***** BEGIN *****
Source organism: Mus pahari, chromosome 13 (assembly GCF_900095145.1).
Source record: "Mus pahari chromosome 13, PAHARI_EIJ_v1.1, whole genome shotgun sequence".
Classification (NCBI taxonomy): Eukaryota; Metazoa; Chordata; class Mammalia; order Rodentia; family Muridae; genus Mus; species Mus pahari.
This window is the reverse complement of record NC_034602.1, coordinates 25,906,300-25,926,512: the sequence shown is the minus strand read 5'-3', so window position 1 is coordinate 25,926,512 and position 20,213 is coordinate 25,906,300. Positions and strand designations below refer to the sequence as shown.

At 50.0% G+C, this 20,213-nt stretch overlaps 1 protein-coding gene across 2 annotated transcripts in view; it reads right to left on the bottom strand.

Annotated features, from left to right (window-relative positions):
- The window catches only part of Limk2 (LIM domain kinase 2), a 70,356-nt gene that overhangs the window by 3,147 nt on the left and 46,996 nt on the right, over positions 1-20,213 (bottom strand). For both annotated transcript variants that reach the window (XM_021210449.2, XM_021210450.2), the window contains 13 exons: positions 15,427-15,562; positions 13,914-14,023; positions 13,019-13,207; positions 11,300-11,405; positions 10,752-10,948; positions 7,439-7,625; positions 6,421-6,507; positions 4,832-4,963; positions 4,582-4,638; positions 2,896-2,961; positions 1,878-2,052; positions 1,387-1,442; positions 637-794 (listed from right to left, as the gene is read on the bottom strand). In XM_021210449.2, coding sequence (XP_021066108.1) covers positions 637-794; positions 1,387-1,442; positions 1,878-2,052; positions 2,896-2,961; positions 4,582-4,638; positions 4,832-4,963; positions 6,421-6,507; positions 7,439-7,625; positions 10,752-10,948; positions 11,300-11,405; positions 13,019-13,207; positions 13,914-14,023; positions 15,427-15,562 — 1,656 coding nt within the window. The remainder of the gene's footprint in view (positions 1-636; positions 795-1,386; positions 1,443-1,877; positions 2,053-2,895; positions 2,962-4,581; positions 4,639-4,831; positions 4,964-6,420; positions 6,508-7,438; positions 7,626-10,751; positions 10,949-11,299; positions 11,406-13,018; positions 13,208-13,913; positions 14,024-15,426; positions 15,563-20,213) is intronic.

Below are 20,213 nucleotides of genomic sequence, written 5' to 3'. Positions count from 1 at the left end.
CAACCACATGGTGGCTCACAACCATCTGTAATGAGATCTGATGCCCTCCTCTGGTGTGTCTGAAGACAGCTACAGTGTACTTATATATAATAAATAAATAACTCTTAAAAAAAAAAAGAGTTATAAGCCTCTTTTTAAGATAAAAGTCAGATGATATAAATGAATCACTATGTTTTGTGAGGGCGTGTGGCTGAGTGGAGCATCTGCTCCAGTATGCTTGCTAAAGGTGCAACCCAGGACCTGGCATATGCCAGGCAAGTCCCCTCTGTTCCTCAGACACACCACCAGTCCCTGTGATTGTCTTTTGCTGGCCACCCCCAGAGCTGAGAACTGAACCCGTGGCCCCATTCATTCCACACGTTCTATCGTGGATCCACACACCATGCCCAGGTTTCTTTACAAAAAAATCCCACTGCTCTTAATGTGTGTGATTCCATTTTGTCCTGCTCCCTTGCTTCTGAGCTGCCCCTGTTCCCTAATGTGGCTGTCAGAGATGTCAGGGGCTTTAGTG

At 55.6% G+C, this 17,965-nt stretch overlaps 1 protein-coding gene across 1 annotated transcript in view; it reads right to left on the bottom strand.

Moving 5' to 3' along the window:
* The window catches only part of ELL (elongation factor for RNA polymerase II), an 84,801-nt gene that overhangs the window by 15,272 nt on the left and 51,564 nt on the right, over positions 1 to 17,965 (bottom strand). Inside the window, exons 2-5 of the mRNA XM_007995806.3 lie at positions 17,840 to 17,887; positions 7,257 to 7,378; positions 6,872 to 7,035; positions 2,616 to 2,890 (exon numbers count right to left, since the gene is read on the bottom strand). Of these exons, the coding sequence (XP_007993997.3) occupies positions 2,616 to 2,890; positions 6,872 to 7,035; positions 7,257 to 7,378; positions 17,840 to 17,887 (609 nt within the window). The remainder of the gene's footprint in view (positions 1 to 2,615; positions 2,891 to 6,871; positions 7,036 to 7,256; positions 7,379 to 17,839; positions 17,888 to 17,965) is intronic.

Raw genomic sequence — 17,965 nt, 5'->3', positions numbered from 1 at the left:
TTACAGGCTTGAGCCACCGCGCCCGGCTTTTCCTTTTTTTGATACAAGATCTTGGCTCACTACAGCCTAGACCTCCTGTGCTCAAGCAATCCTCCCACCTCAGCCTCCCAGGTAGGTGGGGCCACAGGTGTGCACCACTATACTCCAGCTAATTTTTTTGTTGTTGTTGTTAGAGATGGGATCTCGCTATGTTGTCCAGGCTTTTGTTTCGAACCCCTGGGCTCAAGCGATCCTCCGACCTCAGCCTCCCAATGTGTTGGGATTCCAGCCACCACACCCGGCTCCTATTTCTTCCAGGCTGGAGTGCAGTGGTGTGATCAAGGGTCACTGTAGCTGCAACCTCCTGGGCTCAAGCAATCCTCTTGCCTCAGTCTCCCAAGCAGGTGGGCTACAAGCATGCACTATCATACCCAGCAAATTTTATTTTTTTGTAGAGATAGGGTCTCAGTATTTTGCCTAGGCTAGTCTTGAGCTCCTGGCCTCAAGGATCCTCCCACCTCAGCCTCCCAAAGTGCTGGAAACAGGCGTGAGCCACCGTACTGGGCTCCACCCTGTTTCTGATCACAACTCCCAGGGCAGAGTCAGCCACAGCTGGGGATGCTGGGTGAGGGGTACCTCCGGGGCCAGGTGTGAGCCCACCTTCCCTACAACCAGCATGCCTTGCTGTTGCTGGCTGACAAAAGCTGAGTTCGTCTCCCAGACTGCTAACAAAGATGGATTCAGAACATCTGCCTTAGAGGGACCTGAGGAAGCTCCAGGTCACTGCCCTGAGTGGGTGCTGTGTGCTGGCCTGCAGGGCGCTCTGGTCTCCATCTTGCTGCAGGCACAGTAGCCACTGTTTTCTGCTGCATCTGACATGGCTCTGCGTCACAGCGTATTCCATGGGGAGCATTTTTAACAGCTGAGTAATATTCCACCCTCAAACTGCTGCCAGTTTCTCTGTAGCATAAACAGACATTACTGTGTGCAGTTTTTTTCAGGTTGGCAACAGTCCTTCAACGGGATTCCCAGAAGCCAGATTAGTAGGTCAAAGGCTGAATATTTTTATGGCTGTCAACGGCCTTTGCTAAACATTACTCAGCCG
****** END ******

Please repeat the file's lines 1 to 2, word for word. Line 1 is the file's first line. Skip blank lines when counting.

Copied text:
Source organism: Mus pahari, chromosome 13 (assembly GCF_900095145.1).
Source record: "Mus pahari chromosome 13, PAHARI_EIJ_v1.1, whole genome shotgun sequence".